US-Lanka agree on a compromise judicial mechanism?

Law courtsThe United States and Sri Lanka appear to have arrived at a compromise on the issue of foreign involvement in the proposed Judicial Mechanism to investigate, prosecute and try cases of war crimes allegedly committed by the Lankan armed forces in the last phase of Eelam War IV.

The US has apparently agreed to the Lankan proposal to have “some international participation in the investigation,” in place of foreign judges and prosecutors.

This was indicated by the US Assistant Secretary of State for Human Rights, Tom Malinowski, in an interview to Reuters during his recent visit to the island nation.

He pointed out that under the UN Human Rights Council’s resolution of October 1, 2015, “the government of Sri Lanka will determine the structure and the composition of the court” and that the resolution “respects Sri Lanka’s sovereignty.”

He then added that Lanka has made a “commitment to include some international participation in the investigation.”

Neither Malinowski nor his colleague, Assistant Secretary of State for South Asia, Nisha Biswal, mentioned “foreign judges” even once in their formal statements during their sojourn in Lanka, speaking about them only when asked to by reporters.

“These are complicated issues and there needs to be a process of consultation with all in order to ensure these things are done in a way that earns confidence of the people,” Malinowski explained.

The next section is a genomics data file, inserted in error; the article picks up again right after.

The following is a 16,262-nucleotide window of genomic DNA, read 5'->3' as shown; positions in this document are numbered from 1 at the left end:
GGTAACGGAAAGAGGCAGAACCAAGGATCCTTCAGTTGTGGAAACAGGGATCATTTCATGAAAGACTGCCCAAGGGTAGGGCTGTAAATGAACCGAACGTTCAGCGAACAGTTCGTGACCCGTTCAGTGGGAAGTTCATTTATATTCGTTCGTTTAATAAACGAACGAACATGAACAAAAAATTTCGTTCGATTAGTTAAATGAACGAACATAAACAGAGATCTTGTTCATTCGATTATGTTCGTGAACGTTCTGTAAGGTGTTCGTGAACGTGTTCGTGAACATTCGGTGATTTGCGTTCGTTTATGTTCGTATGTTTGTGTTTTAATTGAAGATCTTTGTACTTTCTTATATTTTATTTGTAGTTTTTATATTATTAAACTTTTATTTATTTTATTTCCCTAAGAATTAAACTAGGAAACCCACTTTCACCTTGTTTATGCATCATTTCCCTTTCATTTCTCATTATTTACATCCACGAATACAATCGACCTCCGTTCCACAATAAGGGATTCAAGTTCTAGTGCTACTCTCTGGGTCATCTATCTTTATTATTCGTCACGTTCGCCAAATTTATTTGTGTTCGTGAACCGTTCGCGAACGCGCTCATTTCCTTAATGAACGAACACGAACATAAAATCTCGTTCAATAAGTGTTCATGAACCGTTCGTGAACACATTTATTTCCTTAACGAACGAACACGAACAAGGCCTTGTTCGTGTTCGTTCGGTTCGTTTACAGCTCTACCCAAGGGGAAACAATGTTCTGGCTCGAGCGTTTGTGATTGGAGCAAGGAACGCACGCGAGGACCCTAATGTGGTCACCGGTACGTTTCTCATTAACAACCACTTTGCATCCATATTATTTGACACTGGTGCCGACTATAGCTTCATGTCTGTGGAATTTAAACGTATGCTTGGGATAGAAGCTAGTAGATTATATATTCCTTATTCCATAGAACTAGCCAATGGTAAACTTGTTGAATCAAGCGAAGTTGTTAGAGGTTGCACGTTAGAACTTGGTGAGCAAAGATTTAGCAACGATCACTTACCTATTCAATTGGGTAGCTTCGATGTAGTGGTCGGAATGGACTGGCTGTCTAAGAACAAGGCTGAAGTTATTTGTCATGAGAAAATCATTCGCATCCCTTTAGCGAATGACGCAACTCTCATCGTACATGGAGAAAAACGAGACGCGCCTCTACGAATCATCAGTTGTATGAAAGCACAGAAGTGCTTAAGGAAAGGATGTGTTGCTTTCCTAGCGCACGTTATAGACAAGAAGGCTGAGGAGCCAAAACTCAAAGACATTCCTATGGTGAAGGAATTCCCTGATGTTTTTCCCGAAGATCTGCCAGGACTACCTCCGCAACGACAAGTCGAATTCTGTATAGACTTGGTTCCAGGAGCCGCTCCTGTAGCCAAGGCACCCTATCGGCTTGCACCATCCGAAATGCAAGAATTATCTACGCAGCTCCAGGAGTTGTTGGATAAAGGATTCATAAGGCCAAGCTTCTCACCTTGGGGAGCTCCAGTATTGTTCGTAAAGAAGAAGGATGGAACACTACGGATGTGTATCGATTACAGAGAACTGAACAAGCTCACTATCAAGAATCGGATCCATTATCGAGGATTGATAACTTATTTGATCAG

Climb Down

The US has thus climbed down from its earlier stand that there should foreign judges in the mechanism. The UNHRC resolution of October 1, 2015, jointly moved by the US and Lanka, had categorically stated that there should be foreign and Commonwealth judges apart from foreign investigators and defense lawyers.

The UN High Commissioner for Human Rights, Prince Zeid, had reiterated this stand in his recent oral update to the Council on Lankan developments.

Lanka’s Firm “No”

Despite co-sponsoring the UNHRC resolution calling for foreign judges, key representatives of the Lankan government have, from the very beginning, ruled out foreign judges.

President Maithripala Sirisena has said that foreign expertise may be availed of, but not foreign judges as he has full confidence in the Lankan judiciary. Others said that Lankan laws do not permit foreign judges to try cases and deliver judgments.

Striking a middle path, Foreign Minister Mangala Samaraweera said that in between having foreign judges and not having them, there are many options which will be explored.

India’s Against Invasion of Sovereignty

India, which plays an important part in the ethnic issue in Lanka, is opposed to employment of foreign judges as it will be an invasion of a nation’s sovereignty.

Speaking at the UNHRC a few days ago, the Indian Ambassador Sayed Akbaruddin said that the UN must recognize the “different perceptions on the role of sovereignty.”

He called for “recognition of the primacy of national efforts in the realization of human rights along with due consideration for the values and other specific contexts of individual countries.”

India, Akbaruddin said, is against country-specific UNHRC resolutions and “aggressive naming and shaming.”

He urged the UN to recognize the “Right to Development” and not to  subordinate it to certain notions of human rights which do not accord with the culture and peculiar positions of individual member states.

US Too Is For Development

The US has begun to give primacy to economic development in its dealings with post-war Lanka.

Both Malinowski and Biswal emphasized the importance of development and giving the war affected people of Lanka a “peace dividend” on the grounds that there will be no ethnic reconciliation without a peace dividend. (New Indian Express)

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